So the question, for me, was always whether or not the game could justify its reboot and still be fun in and of itself.
The answer to the former question, I’m sorry to say, is an unambiguous “no.” There’s a lot of reasons thrown around for why the game absolutely needed a reboot, but none of them actually succeeds at justifying a whole drop-and-rebuild. Partly because, well, the game didn’t rebuild anything. It patched in a few new systems and called it a day, and it did absolutely nothing to address the core problems that kept people from being turned off from the game in the first place.
I mention in the piece from before that there’s an actual history of a successful reboot on the books, and one of the first things that said reboot did was make sure that no one was going to lose progress. In order to justify actually losing progress, the game would need to not just wildly overhaul combat and progression, it would need to overhaul such systems to the degree that you could not, realistically, port progress over. There would be no way to make the new system work based on the old one.
Right off of the bat, that doesn’t happen. It would be easy to set level based on main story progress (not difficult) and AP/SP based on total earned there (also not difficult). So right out of the gate, that doesn’t justify the loss of player progress.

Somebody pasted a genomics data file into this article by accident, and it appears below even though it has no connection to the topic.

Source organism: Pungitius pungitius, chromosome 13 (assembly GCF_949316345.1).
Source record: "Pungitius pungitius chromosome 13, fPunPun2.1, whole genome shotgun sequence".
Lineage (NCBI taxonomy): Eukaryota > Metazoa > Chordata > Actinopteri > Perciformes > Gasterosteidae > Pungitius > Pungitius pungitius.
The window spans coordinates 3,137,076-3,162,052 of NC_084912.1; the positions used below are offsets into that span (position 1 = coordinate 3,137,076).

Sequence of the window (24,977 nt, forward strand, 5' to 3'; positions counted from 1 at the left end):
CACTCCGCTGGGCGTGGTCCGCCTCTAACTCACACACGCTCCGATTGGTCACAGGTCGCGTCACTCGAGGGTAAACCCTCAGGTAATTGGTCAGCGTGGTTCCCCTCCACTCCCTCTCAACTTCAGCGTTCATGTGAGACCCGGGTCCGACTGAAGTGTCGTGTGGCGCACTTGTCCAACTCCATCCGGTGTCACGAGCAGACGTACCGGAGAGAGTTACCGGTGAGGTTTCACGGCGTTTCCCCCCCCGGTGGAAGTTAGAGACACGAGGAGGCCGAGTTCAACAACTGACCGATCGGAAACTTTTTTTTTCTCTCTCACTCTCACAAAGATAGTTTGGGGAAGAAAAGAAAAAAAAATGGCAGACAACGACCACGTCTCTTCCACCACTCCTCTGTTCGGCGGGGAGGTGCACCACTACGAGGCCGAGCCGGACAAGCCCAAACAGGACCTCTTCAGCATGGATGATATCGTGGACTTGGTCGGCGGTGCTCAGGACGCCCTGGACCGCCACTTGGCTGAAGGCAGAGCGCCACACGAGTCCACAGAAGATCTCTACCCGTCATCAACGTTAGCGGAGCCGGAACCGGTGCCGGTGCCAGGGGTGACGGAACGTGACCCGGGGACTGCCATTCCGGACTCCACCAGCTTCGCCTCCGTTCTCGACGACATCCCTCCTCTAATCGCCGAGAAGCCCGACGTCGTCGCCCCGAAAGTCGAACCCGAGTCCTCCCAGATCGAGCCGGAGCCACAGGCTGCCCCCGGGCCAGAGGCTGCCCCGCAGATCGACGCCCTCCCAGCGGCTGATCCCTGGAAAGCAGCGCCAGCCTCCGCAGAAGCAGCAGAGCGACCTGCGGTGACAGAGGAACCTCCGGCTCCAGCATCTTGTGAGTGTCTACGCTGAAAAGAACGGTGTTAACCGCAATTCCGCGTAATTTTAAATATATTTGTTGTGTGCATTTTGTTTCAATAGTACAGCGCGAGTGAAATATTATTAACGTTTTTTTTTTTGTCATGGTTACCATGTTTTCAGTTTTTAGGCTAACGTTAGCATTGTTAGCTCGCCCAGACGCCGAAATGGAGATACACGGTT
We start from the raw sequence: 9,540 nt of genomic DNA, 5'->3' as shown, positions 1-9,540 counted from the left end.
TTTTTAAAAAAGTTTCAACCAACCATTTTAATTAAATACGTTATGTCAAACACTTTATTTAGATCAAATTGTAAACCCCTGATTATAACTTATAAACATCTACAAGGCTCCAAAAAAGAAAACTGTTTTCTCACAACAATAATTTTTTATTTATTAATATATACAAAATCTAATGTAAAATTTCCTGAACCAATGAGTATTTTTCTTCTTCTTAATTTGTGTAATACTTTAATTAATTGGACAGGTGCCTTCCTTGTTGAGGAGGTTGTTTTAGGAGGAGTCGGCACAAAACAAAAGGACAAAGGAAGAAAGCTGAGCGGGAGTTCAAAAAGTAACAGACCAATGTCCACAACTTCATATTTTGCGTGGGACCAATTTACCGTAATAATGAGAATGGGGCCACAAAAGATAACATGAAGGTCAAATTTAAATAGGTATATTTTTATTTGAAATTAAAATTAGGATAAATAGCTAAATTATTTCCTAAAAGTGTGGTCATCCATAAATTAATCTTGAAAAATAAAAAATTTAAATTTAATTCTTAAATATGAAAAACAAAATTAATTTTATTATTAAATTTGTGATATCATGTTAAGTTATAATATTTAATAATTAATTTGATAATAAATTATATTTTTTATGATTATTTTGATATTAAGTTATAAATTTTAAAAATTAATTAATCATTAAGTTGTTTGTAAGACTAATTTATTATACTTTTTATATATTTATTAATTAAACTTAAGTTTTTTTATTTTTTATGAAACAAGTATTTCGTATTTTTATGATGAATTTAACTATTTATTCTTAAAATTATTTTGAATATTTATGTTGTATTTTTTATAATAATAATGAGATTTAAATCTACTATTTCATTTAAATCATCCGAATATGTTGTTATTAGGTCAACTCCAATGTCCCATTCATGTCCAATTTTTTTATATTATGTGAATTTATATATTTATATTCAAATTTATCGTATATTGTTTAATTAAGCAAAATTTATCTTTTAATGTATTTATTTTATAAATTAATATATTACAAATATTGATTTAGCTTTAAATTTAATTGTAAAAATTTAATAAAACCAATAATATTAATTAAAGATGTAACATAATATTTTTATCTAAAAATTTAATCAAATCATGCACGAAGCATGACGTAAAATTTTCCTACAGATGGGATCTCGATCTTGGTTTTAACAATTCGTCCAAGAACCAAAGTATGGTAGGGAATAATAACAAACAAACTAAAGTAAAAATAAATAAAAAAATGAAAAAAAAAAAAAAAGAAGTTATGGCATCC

“Oh, but the business model also changed!” Yes, as it had with so many games that I can’t even count, and several of them have undergone more fundamental gameplay shifts as a result of the new model (WildStar and Star Trek Online both spring to mind). And none of them have responded to that with a sage nod and a muttered “so sorry, you’ll have to start over completely.”
You might wonder why this matters in the first place if I was always going to be restarting from level one regardless. But it matters because this is part of the game’s overall justification for its reboot, a reboot that has left the game as being more or less the same entity. It’s starting off from a shady point, forcing people to replay things that they have doubtlessly seen many times now.
The bright side is theoretically the new combat system. Unfortunately, that doesn’t quite work out. It’s better than the game’s combat used to be, yes, and it guts things like the AEGIS system which approximately no one actually liked. But it still has a serious issue wherein it never actually quite becomes fun, just more ornate.
Some of it is the limitation of options. It’s hard to pin down an exact number of buttons to hit for a game to be fun, as a lot of games manage to be extremely fun with a real dearth of things to do. But the shot list of abilities that SWL outfits you with is small enough that it feels more like, in spirit, it’s closer to a game like Mass Effect: Andromeda. You have a small lineup of special abilities, and most of the gameplay is based around using those abilities to supplement your core attacks.
Except… that’s not how it’s designed. There’s no set of core attacks. You wind up spamming a few abilities and just calling it a day.